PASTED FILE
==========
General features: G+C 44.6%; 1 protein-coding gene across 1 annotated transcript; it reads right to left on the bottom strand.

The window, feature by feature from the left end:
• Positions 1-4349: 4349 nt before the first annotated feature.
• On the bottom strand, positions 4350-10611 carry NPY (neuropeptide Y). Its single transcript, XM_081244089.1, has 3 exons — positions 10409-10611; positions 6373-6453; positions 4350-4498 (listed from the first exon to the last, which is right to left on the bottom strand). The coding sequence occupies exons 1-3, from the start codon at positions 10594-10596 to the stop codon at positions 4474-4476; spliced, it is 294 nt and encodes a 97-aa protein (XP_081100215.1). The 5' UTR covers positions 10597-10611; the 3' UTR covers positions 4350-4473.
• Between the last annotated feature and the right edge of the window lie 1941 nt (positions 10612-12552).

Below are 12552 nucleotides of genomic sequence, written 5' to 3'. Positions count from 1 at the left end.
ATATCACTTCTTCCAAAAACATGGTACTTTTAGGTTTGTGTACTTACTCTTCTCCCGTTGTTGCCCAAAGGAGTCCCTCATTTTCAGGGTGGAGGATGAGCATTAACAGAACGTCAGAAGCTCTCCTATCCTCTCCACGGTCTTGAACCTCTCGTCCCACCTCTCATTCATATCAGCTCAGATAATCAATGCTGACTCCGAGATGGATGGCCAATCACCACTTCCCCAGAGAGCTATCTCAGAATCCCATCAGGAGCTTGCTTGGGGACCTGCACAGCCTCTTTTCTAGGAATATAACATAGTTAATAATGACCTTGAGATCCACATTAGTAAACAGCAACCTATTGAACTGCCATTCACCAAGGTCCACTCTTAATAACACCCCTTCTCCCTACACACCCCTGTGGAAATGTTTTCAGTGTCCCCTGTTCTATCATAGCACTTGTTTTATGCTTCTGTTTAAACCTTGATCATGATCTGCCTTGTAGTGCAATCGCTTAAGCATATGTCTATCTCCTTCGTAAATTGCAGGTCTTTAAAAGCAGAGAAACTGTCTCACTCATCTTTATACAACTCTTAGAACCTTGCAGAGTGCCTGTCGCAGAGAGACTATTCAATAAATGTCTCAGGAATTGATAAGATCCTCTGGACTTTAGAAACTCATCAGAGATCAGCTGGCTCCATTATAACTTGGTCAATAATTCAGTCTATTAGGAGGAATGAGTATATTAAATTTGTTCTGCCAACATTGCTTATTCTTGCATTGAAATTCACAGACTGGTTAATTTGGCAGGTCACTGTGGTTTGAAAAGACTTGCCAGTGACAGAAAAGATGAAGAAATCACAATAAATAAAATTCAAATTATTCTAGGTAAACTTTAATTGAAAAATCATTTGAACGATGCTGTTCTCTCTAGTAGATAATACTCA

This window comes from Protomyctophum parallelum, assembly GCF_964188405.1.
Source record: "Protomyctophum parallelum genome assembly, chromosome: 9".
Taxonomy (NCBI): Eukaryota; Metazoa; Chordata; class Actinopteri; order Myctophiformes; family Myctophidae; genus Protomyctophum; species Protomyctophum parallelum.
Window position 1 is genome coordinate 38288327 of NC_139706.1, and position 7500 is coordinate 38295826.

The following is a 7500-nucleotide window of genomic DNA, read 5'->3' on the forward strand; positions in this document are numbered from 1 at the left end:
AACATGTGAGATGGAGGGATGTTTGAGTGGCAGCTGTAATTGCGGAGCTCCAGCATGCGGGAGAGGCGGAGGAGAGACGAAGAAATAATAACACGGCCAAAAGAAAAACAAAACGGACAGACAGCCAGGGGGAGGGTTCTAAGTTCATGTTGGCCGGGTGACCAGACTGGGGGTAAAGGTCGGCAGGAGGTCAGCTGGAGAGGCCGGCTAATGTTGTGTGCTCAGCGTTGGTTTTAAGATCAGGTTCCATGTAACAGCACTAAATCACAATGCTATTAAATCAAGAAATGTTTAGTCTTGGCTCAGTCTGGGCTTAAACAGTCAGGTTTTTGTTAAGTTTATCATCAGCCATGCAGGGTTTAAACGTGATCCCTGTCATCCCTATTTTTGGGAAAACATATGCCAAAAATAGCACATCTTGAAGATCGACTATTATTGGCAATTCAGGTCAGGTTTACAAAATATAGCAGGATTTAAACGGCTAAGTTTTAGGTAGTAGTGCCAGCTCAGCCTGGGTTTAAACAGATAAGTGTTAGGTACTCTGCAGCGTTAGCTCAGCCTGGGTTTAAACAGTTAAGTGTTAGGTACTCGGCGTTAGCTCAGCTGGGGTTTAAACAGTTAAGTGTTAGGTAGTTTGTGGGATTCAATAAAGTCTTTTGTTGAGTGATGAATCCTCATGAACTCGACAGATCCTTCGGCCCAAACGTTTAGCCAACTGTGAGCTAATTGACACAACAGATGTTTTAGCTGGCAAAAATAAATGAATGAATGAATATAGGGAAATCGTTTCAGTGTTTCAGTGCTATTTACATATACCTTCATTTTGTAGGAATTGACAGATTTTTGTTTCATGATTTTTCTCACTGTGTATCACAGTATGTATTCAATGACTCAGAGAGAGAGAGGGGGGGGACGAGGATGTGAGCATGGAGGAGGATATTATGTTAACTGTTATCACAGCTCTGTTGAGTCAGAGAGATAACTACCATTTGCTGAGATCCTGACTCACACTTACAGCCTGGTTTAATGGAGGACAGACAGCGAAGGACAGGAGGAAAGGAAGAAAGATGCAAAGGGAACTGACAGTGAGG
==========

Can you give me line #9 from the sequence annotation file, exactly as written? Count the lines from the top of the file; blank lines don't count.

Source record: "Protomyctophum parallelum genome assembly, chromosome: 9".